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Automated Powder Dosing eases Pharma R&D bottlenecks

Dec 12 2018 Read 1489 Times

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The Enabling Technologies Consortium™ (ETC) is a group of major pharmaceutical and biotechnology companies who collaborate on issues related to pharmaceutical chemistry, manufacturing, and control (CMC) for the benefit of the pharmaceutical industry. The task of dispensing defined amounts of powders is increasingly important in pharma R&D, especially in the area of High Throughput Experimentation (HTE) such as screening applications, where it is currently considered a bottleneck. Therefore, improvements in automated powder dispensing technology would benefit API and drug product R&D, by alleviating the bottleneck. This will serve to increase R&D efficiency, resulting in reduced lead time for new treatments, and benefit patients and consumers.

In an effort to understand the relative merits and disadvantages of existing automated powder dispensing technologies, an independent evaluation was carried out by the ETC’s High Throughput Experimentation (HTE) working group. This working group comprised of AstraZeneca (AZ), Bristol-Myers Squibb (BMS), GlaxoSmithKline (GSK), Merck & Co, and Pfizer. The study evaluated four commercially available automated powder dispensing platforms, including Quantos from Mettler Toledo, to assess their abilities to accurately weigh a wide range of different powder types into vials.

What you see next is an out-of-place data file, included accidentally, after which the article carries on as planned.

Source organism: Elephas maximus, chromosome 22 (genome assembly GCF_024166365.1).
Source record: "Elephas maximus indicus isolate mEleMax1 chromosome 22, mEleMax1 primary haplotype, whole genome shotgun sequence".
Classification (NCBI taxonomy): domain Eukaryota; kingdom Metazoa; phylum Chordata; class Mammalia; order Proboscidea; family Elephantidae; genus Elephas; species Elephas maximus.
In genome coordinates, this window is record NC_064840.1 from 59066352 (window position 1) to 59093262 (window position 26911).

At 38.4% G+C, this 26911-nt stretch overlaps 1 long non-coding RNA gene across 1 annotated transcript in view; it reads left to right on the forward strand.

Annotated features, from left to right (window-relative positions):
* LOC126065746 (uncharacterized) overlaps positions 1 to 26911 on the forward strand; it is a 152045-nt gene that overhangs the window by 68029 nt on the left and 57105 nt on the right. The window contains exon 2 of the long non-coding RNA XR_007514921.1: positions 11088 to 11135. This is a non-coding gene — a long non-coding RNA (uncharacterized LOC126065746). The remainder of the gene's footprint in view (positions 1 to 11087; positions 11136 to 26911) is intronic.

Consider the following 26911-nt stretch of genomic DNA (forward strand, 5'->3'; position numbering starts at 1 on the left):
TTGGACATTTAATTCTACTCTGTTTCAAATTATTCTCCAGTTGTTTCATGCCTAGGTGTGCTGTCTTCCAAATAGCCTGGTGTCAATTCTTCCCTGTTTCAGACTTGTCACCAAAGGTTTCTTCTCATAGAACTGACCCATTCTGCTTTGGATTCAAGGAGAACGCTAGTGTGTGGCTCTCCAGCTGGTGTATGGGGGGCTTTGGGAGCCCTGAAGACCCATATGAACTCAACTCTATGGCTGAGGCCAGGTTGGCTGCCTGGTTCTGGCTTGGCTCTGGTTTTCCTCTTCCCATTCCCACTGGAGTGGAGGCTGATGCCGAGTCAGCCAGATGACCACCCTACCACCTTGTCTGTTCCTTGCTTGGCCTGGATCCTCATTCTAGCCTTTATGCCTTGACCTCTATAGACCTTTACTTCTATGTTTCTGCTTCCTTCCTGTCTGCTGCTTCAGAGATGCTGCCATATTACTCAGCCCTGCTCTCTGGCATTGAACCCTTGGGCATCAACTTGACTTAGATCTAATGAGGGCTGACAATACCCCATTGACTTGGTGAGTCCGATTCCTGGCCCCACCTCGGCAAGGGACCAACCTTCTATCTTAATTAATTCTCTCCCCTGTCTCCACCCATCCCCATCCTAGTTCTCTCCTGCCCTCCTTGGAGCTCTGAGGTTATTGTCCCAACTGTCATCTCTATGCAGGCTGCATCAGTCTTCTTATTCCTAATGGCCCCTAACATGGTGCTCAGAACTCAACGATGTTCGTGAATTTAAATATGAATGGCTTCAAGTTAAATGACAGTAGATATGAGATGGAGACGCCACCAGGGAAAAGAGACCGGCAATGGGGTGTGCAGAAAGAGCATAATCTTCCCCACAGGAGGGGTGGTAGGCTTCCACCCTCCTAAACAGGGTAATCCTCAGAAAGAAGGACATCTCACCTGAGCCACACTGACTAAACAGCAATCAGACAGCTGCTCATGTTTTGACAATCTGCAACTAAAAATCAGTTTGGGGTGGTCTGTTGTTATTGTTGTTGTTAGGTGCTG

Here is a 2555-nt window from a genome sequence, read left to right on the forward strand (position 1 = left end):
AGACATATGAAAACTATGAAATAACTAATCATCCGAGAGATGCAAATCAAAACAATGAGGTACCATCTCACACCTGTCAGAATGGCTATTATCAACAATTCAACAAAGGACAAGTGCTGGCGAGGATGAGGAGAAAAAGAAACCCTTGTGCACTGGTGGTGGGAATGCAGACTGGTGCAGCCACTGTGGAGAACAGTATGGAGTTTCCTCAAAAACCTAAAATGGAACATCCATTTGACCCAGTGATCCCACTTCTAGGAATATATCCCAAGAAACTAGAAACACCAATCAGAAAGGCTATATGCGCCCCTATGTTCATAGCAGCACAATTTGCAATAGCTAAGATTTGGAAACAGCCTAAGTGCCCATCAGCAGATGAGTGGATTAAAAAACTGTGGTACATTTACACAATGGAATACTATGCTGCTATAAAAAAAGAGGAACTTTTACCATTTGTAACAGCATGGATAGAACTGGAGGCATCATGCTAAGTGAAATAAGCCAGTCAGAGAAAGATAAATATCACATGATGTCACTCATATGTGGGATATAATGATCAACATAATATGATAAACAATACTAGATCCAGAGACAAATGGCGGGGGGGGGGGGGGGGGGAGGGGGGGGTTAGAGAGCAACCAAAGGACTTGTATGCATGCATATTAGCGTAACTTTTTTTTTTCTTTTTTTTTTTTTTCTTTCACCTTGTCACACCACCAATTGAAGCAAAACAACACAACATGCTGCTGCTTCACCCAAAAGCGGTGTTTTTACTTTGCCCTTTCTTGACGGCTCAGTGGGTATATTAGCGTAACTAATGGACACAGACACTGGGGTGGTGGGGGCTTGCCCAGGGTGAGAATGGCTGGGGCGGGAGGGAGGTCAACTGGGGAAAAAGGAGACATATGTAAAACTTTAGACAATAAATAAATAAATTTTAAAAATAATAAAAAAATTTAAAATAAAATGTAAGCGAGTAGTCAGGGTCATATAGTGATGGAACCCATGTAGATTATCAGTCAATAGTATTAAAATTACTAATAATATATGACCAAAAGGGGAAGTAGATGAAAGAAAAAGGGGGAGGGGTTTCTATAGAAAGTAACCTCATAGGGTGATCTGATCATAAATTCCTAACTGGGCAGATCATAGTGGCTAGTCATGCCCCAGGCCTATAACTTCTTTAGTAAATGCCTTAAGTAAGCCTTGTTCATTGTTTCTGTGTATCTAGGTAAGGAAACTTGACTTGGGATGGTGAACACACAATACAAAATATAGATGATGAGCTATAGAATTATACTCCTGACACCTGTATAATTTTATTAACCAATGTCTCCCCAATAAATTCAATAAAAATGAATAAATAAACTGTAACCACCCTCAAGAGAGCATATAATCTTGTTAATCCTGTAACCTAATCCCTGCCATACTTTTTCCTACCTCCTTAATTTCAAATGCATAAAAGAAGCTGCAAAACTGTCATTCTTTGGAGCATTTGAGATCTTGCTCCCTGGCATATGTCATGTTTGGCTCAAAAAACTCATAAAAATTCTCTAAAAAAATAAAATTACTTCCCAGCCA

The results of this benchmarking study, entitled ‘Collaborative Evaluation of Commercially Available Automated Powder Dispensing Platforms for High Throughput Experimentation in Pharmaceutical Applications’, were presented at Pittcon 2018 [1] and published in OPRD [2].

Background

Although the use of liquid handling robots is well-established in pharmaceutical development, the history of automated powder dispensing has been much more challenging. The technology is often regarded as ‘specialist’ (only suited to a narrow range of powder types); or ‘complex’ (requiring a trained expert operator and hours of patient set-up for each different powder type).